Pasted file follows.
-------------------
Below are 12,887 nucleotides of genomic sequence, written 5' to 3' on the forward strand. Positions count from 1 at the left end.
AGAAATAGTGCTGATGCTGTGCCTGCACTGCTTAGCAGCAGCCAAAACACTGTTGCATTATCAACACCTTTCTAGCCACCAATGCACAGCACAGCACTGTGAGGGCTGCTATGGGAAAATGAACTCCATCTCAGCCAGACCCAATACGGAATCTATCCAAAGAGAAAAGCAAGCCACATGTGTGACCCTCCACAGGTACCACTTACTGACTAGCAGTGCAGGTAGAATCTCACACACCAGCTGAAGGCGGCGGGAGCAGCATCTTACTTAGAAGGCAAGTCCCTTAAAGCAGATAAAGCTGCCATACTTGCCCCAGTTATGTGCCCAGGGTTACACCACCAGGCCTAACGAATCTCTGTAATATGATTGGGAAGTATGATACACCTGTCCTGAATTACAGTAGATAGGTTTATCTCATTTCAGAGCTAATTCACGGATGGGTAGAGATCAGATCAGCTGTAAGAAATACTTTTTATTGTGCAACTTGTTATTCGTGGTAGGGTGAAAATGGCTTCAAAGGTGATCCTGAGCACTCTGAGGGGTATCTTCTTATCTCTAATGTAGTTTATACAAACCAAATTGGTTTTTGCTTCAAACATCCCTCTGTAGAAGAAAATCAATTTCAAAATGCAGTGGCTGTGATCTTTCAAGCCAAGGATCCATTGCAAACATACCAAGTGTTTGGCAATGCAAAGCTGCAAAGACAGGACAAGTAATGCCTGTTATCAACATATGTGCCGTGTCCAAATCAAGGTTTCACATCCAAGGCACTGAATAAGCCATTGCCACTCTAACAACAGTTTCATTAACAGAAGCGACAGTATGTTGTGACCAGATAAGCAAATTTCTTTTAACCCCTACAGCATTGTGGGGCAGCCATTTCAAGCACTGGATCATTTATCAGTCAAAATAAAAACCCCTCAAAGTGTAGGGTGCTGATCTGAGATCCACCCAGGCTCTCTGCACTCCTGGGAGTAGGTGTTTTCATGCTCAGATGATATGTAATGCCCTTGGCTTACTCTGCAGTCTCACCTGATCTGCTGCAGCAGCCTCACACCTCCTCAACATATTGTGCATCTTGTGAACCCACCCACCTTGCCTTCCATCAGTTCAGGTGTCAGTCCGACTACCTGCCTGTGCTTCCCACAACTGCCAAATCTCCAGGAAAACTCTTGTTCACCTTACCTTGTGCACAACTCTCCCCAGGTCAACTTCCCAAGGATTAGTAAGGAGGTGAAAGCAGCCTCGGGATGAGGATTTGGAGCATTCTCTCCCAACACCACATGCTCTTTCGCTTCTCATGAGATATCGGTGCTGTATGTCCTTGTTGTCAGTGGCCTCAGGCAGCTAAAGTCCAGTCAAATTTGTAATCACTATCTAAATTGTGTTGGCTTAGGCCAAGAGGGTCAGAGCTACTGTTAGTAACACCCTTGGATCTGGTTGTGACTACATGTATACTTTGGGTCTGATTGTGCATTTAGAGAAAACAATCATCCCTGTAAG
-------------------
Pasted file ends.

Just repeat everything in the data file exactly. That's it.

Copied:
Below are 12,887 nucleotides of genomic sequence, written 5' to 3' on the forward strand. Positions count from 1 at the left end.
AGAAATAGTGCTGATGCTGTGCCTGCACTGCTTAGCAGCAGCCAAAACACTGTTGCATTATCAACACCTTTCTAGCCACCAATGCACAGCACAGCACTGTGAGGGCTGCTATGGGAAAATGAACTCCATCTCAGCCAGACCCAATACGGAATCTATCCAAAGAGAAAAGCAAGCCACATGTGTGACCCTCCACAGGTACCACTTACTGACTAGCAGTGCAGGTAGAATCTCACACACCAGCTGAAGGCGGCGGGAGCAGCATCTTACTTAGAAGGCAAGTCCCTTAAAGCAGATAAAGCTGCCATACTTGCCCCAGTTATGTGCCCAGGGTTACACCACCAGGCCTAACGAATCTCTGTAATATGATTGGGAAGTATGATACACCTGTCCTGAATTACAGTAGATAGGTTTATCTCATTTCAGAGCTAATTCACGGATGGGTAGAGATCAGATCAGCTGTAAGAAATACTTTTTATTGTGCAACTTGTTATTCGTGGTAGGGTGAAAATGGCTTCAAAGGTGATCCTGAGCACTCTGAGGGGTATCTTCTTATCTCTAATGTAGTTTATACAAACCAAATTGGTTTTTGCTTCAAACATCCCTCTGTAGAAGAAAATCAATTTCAAAATGCAGTGGCTGTGATCTTTCAAGCCAAGGATCCATTGCAAACATACCAAGTGTTTGGCAATGCAAAGCTGCAAAGACAGGACAAGTAATGCCTGTTATCAACATATGTGCCGTGTCCAAATCAAGGTTTCACATCCAAGGCACTGAATAAGCCATTGCCACTCTAACAACAGTTTCATTAACAGAAGCGACAGTATGTTGTGACCAGATAAGCAAATTTCTTTTAACCCCTACAGCATTGTGGGGCAGCCATTTCAAGCACTGGATCATTTATCAGTCAAAATAAAAACCCCTCAAAGTGTAGGGTGCTGATCTGAGATCCACCCAGGCTCTCTGCACTCCTGGGAGTAGGTGTTTTCATGCTCAGATGATATGTAATGCCCTTGGCTTACTCTGCAGTCTCACCTGATCTGCTGCAGCAGCCTCACACCTCCTCAACATATTGTGCATCTTGTGAACCCACCCACCTTGCCTTCCATCAGTTCAGGTGTCAGTCCGACTACCTGCCTGTGCTTCCCACAACTGCCAAATCTCCAGGAAAACTCTTGTTCACCTTACCTTGTGCACAACTCTCCCCAGGTCAACTTCCCAAGGATTAGTAAGGAGGTGAAAGCAGCCTCGGGATGAGGATTTGGAGCATTCTCTCCCAACACCACATGCTCTTTCGCTTCTCATGAGATATCGGTGCTGTATGTCCTTGTTGTCAGTGGCCTCAGGCAGCTAAAGTCCAGTCAAATTTGTAATCACTATCTAAATTGTGTTGGCTTAGGCCAAGAGGGTCAGAGCTACTGTTAGTAACACCCTTGGATCTGGTTGTGACTACATGTATACTTTGGGTCTGATTGTGCATTTAGAGAAAACAATCATCCCTGTAAG